To be fair to Indiana, Wilson has offset much of the youth and inexperience in the standing wide receiver corp by bringing the tight ends into the offense. I don’t think the Hoosiers go double-tight much, but they do use two tight ends with frequency. Max Dedmond (#41) will start. He has only five catches on the season, but is as viable as 6th blocker as he is a downfield receiver. Ted Bolser (#83), from Indian Hill in Cincitucky, is the downfield threat at 6’6 and 245lbs. He has 14 catches for 165 yards on the season.
I don’t have the Hoosiers’ offensive line scouted well, beyond what I knew of them last year. A lot of pieces are still there. Andrew McDonald (#72) is still the undersized left tackle, relying more on footwork than size and strength to execute his assignments. Will Matte (#60) is still center, still fairly light for his position. Justin Pagán (#70) is still there, but now playing right tackle to replace James Brewer. Pagán was the right guard last year, and still splits time between right tackle and right guard. I would be mortified if we were in a similar situation. The new faces on the line — Bernard Taylor (#73) and Colin Rahrig (#74) — are at left guard and right guard respectively. They’re new faces for a reason; both are freshmen.
We know we have a meek offense in Columbus. Even the fireworks we saw against Nebrasky and Wisconsin seem unusual and worthy of significant qualification. Still, Indiana is the worst defense in the B1G, 112th nationally, allowing 458 yards a game. The poison of choice for opposing offenses has been the run, as Indiana is the 117th worst rushing defense in college football (allowing 234 yards a game). If that doesn’t get Jim Bollman excited for some Walrusball, I don’t know what will and I pray for this month.
It’s hard to say Indiana’s defense is good at anything, but the “strength” of the unit might be the defensive line. Which is not saying a whole lot. The “teeth” of the line consist of defensive tackles Adam Replogle (#98) and Larry Black Jr (#97), both of Southwest Ohio. Replogle is the top performer of the unit, second on the team in TFLs (5.5) and first on the team in sacks (4.0). Black is a big body at 305lbs, but lacks some of the production you would like at the position (2.5 TFLs, 0.5 sacks). Flanking both Replogle and Black are, yes, freshmen. Bobby Richardson (#95) and Ryan Phillis (#25) will get the start on Saturday. Neither have any noteworthy stats beyond Richardson’s 1.5 TFLs in 6 games this season. The name to watch is Darius Johnson (#44), the senior who I noted last year was their pass rush specialist. He is not listed as a starter, which is characteristic of his nagging injuries that have hindered him late into his career.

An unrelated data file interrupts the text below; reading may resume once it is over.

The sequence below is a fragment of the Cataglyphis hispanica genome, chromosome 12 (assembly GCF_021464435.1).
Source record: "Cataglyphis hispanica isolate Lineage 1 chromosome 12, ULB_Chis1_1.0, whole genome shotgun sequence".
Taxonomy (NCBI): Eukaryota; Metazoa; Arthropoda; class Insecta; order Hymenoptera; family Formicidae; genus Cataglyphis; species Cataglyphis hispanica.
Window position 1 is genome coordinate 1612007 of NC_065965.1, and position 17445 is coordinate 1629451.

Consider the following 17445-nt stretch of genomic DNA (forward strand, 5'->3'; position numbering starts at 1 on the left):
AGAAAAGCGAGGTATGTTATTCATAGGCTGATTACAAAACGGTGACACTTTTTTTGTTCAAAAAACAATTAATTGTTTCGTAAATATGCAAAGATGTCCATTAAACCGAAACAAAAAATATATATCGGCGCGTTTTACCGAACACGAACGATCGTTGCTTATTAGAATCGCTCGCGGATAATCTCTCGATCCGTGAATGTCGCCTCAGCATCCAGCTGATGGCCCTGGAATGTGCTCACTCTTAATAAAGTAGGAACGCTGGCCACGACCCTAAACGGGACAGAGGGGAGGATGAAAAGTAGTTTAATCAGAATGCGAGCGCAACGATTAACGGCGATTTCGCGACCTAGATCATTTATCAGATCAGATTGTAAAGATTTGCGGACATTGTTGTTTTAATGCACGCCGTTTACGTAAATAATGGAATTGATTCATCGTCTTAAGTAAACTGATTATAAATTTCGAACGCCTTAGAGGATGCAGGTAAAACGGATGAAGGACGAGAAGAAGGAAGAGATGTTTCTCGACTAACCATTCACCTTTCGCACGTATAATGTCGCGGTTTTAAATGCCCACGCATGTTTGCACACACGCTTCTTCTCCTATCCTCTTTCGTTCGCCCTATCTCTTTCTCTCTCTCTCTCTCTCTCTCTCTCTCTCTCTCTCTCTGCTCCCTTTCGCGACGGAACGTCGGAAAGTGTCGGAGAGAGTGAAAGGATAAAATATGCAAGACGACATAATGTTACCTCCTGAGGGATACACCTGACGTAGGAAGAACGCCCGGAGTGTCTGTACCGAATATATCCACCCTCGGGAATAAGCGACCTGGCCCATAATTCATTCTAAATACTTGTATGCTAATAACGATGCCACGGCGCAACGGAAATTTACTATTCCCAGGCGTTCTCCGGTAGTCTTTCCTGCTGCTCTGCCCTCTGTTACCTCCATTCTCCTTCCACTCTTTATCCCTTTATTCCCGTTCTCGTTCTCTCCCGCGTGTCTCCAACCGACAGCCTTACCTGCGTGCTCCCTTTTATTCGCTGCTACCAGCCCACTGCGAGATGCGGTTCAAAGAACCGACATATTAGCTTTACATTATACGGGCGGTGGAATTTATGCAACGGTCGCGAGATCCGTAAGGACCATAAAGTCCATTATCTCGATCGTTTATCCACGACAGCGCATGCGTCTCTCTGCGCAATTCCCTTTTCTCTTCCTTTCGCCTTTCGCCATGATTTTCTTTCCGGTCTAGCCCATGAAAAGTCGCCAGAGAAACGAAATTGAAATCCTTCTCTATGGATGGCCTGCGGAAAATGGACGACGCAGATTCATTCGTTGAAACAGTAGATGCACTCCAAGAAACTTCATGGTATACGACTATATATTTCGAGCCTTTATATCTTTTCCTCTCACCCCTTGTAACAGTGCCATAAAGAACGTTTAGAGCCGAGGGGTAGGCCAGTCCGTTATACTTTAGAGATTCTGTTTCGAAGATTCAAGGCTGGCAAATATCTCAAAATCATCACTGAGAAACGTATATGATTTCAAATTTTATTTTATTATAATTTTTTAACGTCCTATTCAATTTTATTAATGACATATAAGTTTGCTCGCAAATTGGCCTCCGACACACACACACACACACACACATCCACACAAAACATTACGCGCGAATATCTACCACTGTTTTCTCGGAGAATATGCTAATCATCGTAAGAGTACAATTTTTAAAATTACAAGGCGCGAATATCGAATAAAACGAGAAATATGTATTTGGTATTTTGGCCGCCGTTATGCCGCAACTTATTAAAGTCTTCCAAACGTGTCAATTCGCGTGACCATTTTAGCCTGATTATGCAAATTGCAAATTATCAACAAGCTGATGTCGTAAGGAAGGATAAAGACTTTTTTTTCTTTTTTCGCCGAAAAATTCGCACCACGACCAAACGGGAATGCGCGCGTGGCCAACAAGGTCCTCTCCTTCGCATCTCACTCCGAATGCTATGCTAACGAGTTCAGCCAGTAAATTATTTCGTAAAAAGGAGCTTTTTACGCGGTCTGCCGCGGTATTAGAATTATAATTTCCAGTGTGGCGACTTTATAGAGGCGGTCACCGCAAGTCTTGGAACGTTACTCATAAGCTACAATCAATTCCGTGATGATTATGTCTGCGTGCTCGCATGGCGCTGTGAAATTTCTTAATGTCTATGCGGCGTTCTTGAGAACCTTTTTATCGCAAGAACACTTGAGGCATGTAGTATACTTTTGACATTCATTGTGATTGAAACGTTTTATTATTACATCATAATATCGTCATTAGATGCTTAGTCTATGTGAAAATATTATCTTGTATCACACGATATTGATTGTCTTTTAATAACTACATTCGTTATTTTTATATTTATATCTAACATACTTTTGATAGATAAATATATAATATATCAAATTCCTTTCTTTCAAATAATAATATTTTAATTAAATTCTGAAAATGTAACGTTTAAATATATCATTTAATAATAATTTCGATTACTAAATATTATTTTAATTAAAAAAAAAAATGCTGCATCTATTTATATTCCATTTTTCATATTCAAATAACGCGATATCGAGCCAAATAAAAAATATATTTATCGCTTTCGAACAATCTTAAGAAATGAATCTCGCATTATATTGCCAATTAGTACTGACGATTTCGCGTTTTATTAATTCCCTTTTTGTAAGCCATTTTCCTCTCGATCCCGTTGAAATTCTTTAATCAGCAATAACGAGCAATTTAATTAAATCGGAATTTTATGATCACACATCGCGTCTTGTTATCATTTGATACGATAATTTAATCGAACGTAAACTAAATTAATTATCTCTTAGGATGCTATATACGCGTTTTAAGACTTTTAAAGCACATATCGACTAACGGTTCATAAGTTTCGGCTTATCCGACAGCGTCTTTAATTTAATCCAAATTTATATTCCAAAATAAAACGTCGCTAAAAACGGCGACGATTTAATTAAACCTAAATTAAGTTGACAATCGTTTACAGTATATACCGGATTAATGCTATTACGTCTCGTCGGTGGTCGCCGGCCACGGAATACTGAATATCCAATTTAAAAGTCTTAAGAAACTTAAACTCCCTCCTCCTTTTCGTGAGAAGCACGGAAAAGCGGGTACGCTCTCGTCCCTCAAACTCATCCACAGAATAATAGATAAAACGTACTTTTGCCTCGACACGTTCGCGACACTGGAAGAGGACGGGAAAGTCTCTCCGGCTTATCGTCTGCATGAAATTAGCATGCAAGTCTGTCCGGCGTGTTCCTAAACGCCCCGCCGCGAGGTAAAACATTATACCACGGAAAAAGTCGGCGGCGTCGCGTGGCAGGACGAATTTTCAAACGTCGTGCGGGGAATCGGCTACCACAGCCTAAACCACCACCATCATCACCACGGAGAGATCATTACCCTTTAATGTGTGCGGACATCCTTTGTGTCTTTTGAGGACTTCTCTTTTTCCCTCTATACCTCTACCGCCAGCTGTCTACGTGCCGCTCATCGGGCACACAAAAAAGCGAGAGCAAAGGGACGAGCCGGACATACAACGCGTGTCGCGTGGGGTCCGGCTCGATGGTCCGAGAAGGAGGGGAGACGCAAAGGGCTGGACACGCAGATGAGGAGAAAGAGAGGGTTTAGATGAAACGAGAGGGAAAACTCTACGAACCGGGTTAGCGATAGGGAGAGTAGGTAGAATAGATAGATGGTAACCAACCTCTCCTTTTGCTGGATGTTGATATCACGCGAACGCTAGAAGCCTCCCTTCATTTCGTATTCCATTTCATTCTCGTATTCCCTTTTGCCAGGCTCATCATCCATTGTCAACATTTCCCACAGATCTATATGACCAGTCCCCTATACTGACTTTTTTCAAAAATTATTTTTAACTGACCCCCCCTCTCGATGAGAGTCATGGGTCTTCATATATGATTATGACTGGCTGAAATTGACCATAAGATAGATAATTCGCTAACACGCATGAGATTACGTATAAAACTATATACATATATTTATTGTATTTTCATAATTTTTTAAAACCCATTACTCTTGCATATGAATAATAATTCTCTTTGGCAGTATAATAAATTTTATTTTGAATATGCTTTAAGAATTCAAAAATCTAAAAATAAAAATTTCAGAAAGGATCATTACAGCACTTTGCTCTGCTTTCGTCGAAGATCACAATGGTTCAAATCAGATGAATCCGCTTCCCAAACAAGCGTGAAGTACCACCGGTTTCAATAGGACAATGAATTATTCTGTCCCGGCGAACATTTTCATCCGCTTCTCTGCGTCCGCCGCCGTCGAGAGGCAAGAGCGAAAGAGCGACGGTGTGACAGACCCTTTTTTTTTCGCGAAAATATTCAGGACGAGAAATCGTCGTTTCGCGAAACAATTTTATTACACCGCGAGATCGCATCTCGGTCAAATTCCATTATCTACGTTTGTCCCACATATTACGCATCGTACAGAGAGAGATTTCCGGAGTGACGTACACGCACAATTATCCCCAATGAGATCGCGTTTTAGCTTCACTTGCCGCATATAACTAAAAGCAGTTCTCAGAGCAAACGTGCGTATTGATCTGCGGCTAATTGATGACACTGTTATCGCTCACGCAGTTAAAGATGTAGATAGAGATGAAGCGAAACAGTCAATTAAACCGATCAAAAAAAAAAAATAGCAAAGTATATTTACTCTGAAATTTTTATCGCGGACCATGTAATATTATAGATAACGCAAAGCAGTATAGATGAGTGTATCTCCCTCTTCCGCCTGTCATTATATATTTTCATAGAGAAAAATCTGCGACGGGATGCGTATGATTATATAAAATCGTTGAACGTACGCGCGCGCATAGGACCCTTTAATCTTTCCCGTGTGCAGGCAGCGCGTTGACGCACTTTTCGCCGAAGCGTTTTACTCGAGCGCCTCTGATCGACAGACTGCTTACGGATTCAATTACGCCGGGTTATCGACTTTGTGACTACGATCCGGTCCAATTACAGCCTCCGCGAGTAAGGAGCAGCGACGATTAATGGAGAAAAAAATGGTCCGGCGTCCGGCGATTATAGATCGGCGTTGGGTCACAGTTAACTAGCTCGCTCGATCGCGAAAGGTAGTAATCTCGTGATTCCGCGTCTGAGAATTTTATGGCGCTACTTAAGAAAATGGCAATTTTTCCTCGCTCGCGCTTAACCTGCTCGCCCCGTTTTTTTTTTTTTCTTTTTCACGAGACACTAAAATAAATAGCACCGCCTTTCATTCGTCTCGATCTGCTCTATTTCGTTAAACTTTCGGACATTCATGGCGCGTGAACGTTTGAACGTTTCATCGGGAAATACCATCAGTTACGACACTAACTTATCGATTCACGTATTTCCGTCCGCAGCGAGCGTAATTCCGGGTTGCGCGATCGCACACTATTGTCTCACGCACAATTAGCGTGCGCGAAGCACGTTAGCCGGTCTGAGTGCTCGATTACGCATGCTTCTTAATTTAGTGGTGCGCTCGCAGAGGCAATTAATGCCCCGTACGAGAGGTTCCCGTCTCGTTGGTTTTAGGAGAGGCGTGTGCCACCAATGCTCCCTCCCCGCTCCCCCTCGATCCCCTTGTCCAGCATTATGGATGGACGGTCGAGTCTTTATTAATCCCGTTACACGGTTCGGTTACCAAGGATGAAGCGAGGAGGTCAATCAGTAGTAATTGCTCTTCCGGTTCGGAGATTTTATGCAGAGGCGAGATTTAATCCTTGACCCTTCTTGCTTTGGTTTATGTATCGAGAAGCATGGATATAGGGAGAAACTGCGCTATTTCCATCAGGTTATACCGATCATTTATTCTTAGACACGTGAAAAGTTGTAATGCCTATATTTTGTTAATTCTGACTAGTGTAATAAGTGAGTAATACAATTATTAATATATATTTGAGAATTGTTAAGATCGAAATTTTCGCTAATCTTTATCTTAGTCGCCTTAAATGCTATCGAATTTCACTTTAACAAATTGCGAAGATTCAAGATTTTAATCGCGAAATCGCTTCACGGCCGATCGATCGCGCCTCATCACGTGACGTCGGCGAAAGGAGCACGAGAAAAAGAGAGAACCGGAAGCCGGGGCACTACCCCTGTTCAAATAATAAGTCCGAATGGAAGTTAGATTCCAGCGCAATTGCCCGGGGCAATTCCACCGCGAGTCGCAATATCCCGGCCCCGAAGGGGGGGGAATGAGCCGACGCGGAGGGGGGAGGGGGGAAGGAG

The Hoosiers have a busy middle linebacker in Jeff Thomas (#53), a senior originally from California. Thomas missed last week’s game against Nerdwestern, but still leads the team in tackles (58), solo tackles (tied with 34), and TFLs (8.5). These are all things you would like out of a middle linebacker committed to stopping the run. Chase Hoobler (#47) flanks Thomas on the strongside. That name might sound somewhat familiar as he is the younger brother of former Buckeye (and subsequent Ashland transfer) Chad Hoobler. Hoobler is 9th on the team in tackles and has 1.5 TFLs to his name, which is not terribly productive. The good news for Indiana fans is Leon Beckum‘s (#48) return. Beckum has just recovered from a knee injury suffered in Week 1 against Ball State.
Indiana’s secondary is not very good, though it does have a bright spot in Mark Murphy (#37). The true freshman and former high school teammate of Doran Grant might be the leader of the unit. Is that a good thing in the short term, though? Murphy is second on the team in tackles (50), tied for first in solo tackles (34) and has a pick-six to his name (against North Texas). He could have a great career in Bloomington before he is done, Cornerback Greg Heban (#9) is a busy bee as well, adding 45 tackles. However, this unit is very young, and not terribly good. Heban, a sophomore, is the only non-freshman of the group. Safety Drew Hardin (#8) and corner Michael Hunter (#17) round out the unit. Hunter, like Murphy, is a true freshman. Hardin has at least a year as a redshirt freshman.
Indiana wins if… it punishes Ohio State’s secondary for peeking into the backfield. Robertson had some success against Iowa doing this. Houston and Robertson would gain yards on the ground through the zone read, prompting Iowa to get impatient and bite on the run action. Thereafter, Iowa’s secondary would lose sight of an Indiana receiver and pay the price for it. Ohio State’s secondary would probably need to get nuked in order for it to result in a loss, but you get the very real drift Ohio State does not want to get into a scoring contest with teams. Even if it’s Indiana. Holding both Roberson and Houston combined to less than 100 yards rushing through three quarters would probably make this so much easier. Both combined for 156 yards against Iowa and 271 yards against the Nerds.
Ohio State wins if… ceteris paribus. Can I say that? I want to, so I will.